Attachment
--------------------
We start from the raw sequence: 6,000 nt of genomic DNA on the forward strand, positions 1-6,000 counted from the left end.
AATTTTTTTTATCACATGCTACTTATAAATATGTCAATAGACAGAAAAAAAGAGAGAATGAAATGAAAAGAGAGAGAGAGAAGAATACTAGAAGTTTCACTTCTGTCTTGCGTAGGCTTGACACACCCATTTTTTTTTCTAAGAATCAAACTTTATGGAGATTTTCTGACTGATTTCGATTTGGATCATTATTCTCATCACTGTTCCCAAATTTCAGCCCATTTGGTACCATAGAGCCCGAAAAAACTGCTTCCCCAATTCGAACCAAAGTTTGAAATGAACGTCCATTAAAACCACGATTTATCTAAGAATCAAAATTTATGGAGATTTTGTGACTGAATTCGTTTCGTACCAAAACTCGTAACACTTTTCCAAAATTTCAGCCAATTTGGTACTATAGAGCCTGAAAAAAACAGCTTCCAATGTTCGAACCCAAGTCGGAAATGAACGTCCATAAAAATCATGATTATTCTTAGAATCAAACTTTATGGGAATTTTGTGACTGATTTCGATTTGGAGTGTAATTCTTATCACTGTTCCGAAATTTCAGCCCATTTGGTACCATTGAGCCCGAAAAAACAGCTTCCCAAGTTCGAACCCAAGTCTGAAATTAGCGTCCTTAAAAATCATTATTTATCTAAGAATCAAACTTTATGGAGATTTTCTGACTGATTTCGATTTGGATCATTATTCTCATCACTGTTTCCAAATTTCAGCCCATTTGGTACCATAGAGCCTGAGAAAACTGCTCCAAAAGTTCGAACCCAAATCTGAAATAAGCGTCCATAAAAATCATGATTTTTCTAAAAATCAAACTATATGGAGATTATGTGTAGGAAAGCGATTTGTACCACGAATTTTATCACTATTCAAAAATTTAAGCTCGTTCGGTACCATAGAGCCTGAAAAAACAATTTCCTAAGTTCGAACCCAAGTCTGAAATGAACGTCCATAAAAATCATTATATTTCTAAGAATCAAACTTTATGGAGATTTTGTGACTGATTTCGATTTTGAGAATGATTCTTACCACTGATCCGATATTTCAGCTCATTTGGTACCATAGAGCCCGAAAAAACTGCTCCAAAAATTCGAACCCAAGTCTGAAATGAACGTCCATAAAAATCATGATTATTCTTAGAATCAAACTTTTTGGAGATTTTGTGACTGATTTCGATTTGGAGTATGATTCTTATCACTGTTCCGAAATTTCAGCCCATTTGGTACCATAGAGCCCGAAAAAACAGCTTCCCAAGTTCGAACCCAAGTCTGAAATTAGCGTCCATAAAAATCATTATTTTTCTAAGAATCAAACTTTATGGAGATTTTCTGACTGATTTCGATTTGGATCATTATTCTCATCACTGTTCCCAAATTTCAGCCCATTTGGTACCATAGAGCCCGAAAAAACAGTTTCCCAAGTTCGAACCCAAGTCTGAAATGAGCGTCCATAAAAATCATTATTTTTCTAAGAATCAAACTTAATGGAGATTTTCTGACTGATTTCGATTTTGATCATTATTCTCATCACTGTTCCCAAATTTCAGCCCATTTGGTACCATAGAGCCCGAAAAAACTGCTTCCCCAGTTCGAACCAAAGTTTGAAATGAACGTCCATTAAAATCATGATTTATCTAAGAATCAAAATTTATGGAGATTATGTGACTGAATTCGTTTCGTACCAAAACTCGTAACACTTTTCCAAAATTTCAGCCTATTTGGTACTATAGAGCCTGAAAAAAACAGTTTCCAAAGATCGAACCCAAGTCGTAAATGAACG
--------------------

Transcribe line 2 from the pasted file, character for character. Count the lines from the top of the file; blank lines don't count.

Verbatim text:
AATTTTTTTTATCACATGCTACTTATAAATATGTCAATAGACAGAAAAAAAGAGAGAATGAAATGAAAAGAGAGAGAGAGAAGAATACTAGAAGTTTCACTTCTGTCTTGCGTAGGCTTGACACACCCATTTTTTTTTCTAAGAATCAAACTTTATGGAGATTTTCTGACTGATTTCGATTTGGATCATTATTCTCATCACTGTTCCCAAATTTCAGCCCATTTGGTACCATAGAGCCCGAAAAAACTGCTTCCCCAATTCGAACCAAAGTTTGAAATGAACGTCCATTAAAACCACGATTTATCTAAGAATCAAAATTTATGGAGATTTTGTGACTGAATTCGTTTCGTACCAAAACTCGTAACACTTTTCCAAAATTTCAGCCAATTTGGTACTATAGAGCCTGAAAAAAACAGCTTCCAATGTTCGAACCCAAGTCGGAAATGAACGTCCATAAAAATCATGATTATTCTTAGAATCAAACTTTATGGGAATTTTGTGACTGATTTCGATTTGGAGTGTAATTCTTATCACTGTTCCGAAATTTCAGCCCATTTGGTACCATTGAGCCCGAAAAAACAGCTTCCCAAGTTCGAACCCAAGTCTGAAATTAGCGTCCTTAAAAATCATTATTTATCTAAGAATCAAACTTTATGGAGATTTTCTGACTGATTTCGATTTGGATCATTATTCTCATCACTGTTTCCAAATTTCAGCCCATTTGGTACCATAGAGCCTGAGAAAACTGCTCCAAAAGTTCGAACCCAAATCTGAAATAAGCGTCCATAAAAATCATGATTTTTCTAAAAATCAAACTATATGGAGATTATGTGTAGGAAAGCGATTTGTACCACGAATTTTATCACTATTCAAAAATTTAAGCTCGTTCGGTACCATAGAGCCTGAAAAAACAATTTCCTAAGTTCGAACCCAAGTCTGAAATGAACGTCCATAAAAATCATTATATTTCTAAGAATCAAACTTTATGGAGATTTTGTGACTGATTTCGATTTTGAGAATGATTCTTACCACTGATCCGATATTTCAGCTCATTTGGTACCATAGAGCCCGAAAAAACTGCTCCAAAAATTCGAACCCAAGTCTGAAATGAACGTCCATAAAAATCATGATTATTCTTAGAATCAAACTTTTTGGAGATTTTGTGACTGATTTCGATTTGGAGTATGATTCTTATCACTGTTCCGAAATTTCAGCCCATTTGGTACCATAGAGCCCGAAAAAACAGCTTCCCAAGTTCGAACCCAAGTCTGAAATTAGCGTCCATAAAAATCATTATTTTTCTAAGAATCAAACTTTATGGAGATTTTCTGACTGATTTCGATTTGGATCATTATTCTCATCACTGTTCCCAAATTTCAGCCCATTTGGTACCATAGAGCCCGAAAAAACAGTTTCCCAAGTTCGAACCCAAGTCTGAAATGAGCGTCCATAAAAATCATTATTTTTCTAAGAATCAAACTTAATGGAGATTTTCTGACTGATTTCGATTTTGATCATTATTCTCATCACTGTTCCCAAATTTCAGCCCATTTGGTACCATAGAGCCCGAAAAAACTGCTTCCCCAGTTCGAACCAAAGTTTGAAATGAACGTCCATTAAAATCATGATTTATCTAAGAATCAAAATTTATGGAGATTATGTGACTGAATTCGTTTCGTACCAAAACTCGTAACACTTTTCCAAAATTTCAGCCTATTTGGTACTATAGAGCCTGAAAAAAACAGTTTCCAAAGATCGAACCCAAGTCGTAAATGAACG